Something surprised Denise. I was talking about how I felt when Jack and Fiona first arrived. My in laws and my husband had a genetic “ownership” over jack and Fiona. I struggled with it. “He looks like this relative, she looks like that relative.” I felt grief over the fact that a piece of my mom wasn’t in the babies or a “Part” of me. It was like I somehow was out of the picture. I had to tell them. Tell them they were driving me crazy with that talk. Tell them to have some consideration for my feelings.
Out of nowhere Fiona starts crying. It’s 6:00 A.M. The 14 month evaluation of Fiona’s progress and development is today. We revisit our goals set at the last evaluation, I can’t remember what month that was. I am realizing that we need to work harder on communication with Fiona. To get Fiona’s attention, even with the hearing aids on we need to make eye contact. Sometimes I treat her just like Jack. But I know she’s misses a lot. If I say “Jack, do you want some water” he comes running no matter where he is or which way his head is pointed. “Fiona, Fiona, Fiona do you want water?” I need to show her the water cup, make eye contact. People always ask me, “Will it get better? (Her hearing)” When it was first diagnosed, at birth, Alan thought it was a mistake. His mother believed it would get better. She believed if she prayed it would help. Everyone said, “It seems like she can hear.” I would explain, “She can hear, she just can’t hear like us, she won’t be able to learn language or to speak properly without the use of her hearing aids or learning sign language.” Fiona’s hearing loss is permanent. It’s her unique DNA. It’s just the way she’s put together.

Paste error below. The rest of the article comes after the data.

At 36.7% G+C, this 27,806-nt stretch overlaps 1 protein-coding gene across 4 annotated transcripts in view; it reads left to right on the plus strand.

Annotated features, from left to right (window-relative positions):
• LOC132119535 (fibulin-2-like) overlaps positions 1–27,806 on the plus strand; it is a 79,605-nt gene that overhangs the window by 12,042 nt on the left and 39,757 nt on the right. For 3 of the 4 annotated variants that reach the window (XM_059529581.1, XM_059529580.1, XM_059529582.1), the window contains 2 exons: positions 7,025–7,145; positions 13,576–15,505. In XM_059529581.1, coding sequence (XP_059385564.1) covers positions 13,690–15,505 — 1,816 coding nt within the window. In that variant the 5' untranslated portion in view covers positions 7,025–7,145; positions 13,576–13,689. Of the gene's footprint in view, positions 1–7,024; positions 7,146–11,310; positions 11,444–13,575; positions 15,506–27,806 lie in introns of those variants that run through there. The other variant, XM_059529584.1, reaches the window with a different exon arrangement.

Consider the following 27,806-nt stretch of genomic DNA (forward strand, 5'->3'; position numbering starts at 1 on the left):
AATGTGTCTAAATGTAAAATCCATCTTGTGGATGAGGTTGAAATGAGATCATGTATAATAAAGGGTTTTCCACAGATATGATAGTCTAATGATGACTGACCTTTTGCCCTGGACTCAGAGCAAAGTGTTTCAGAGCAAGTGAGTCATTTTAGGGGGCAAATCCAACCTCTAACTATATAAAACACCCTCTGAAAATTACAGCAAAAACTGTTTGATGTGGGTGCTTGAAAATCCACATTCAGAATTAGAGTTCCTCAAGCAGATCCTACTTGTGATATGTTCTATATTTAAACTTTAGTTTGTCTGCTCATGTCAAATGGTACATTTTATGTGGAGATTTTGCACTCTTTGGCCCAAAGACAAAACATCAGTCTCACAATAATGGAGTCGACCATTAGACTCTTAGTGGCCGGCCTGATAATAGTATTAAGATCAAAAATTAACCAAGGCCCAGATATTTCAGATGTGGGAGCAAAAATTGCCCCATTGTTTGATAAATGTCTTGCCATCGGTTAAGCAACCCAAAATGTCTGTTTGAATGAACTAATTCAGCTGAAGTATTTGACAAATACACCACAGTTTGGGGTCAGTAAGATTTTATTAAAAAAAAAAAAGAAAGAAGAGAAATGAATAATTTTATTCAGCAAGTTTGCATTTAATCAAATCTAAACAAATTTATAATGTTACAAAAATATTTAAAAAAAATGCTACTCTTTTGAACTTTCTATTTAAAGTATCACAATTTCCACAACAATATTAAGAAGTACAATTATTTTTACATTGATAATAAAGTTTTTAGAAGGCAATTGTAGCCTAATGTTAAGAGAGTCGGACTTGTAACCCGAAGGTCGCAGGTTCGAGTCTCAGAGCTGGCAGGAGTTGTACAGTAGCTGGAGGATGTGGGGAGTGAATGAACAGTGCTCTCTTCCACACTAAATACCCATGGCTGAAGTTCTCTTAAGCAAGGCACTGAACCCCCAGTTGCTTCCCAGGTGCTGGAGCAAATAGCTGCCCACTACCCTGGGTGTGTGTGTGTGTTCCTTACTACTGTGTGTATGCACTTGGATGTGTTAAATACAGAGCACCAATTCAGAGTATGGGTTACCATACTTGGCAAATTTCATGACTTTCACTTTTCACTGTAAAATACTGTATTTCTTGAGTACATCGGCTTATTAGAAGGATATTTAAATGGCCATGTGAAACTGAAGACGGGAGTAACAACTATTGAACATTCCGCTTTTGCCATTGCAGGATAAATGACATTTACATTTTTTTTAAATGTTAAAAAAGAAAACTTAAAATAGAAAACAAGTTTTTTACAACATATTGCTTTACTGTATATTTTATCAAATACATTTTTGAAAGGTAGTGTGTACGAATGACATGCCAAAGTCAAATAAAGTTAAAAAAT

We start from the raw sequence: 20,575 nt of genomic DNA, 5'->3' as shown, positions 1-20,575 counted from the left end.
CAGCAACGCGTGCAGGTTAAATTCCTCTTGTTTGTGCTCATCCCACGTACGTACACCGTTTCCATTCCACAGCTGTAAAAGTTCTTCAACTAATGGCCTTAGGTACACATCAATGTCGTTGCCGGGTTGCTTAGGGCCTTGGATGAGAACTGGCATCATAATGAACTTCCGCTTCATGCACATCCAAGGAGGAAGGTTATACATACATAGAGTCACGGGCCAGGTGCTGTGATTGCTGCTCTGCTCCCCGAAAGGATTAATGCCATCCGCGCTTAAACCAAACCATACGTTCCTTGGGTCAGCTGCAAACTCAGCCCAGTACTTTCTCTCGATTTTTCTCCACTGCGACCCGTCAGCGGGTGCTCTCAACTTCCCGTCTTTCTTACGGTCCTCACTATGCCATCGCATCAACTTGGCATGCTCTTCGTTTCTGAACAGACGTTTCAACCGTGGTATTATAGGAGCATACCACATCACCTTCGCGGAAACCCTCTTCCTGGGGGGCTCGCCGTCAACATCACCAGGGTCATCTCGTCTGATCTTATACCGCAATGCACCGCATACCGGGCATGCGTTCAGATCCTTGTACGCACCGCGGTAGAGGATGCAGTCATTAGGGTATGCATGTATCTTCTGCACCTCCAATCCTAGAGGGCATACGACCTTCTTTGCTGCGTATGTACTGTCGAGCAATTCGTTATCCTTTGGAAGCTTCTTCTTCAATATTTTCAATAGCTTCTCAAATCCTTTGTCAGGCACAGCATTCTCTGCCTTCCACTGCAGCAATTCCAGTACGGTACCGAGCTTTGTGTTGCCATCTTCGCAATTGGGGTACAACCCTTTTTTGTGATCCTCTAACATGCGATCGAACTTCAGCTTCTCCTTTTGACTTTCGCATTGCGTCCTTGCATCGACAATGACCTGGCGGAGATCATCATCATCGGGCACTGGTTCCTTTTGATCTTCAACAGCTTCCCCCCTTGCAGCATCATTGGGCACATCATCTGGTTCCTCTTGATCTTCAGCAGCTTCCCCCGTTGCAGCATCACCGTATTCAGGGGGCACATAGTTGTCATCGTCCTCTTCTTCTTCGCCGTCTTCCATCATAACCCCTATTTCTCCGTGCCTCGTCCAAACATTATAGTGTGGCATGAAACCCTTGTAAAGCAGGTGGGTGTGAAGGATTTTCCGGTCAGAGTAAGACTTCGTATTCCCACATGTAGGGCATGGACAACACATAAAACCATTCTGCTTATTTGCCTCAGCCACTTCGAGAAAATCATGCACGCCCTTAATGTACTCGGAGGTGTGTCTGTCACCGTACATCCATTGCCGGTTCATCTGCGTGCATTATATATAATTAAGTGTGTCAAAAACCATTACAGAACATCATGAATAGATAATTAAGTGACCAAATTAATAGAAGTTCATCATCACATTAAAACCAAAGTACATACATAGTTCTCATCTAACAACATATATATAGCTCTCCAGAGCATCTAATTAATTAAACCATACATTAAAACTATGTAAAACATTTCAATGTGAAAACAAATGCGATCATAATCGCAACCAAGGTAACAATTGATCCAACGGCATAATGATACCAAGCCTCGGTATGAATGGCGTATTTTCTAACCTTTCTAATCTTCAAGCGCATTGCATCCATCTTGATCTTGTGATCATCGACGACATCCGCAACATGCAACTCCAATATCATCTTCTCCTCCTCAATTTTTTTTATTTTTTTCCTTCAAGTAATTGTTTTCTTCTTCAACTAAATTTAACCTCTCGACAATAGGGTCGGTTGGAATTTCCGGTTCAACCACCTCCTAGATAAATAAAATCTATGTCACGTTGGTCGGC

I feel like I’m somewhere else. It’s so hot this morning and dry. The birds are singing, the freeway humming. The babies are still sleeping. I saw a good friend yesterday, Denise. We were neighbors for years, when she moved I was devastated. Really sad. I talked to Denise about every next step along the road to baby. Denise helped me make the final decision to use a donor egg. We drank wine and looked through the profiles of all the egg donors. We picked Katherine. She was an artist like me. She had tattoos, similar eyes and a smile like me. I felt like it was the craziest decision I’ve ever had to make. It’s wild to think about how many different combinations of sperm and egg we’ve gone through. First there was mine and Alan’s, then Alan’s and Katherine’s, then C’s egg and Alan’s sperm, the winning combination. That is a lot to go through to have a baby. We also went through three wombs, first mine, I tried two of the combinations. Then the first Mellissa, then the second Malissa. I could go on! It was a long way from just sticking it in and getting pregnant!
Took Jack and Fiona to the park this morning. It was quiet and cool. They could only handle a half hour before getting too tired. Made it home, took Jack and Fiona into their nursery, sleep sac on, crib, “The Sounds of Yoga CD”, spray lavender, it’s 9:22, they are zonked! Score! Now there’s even a breeze releasing that dead heat of the early morning. The chimes are blowing, and I’ve still got the rest of my beautiful day.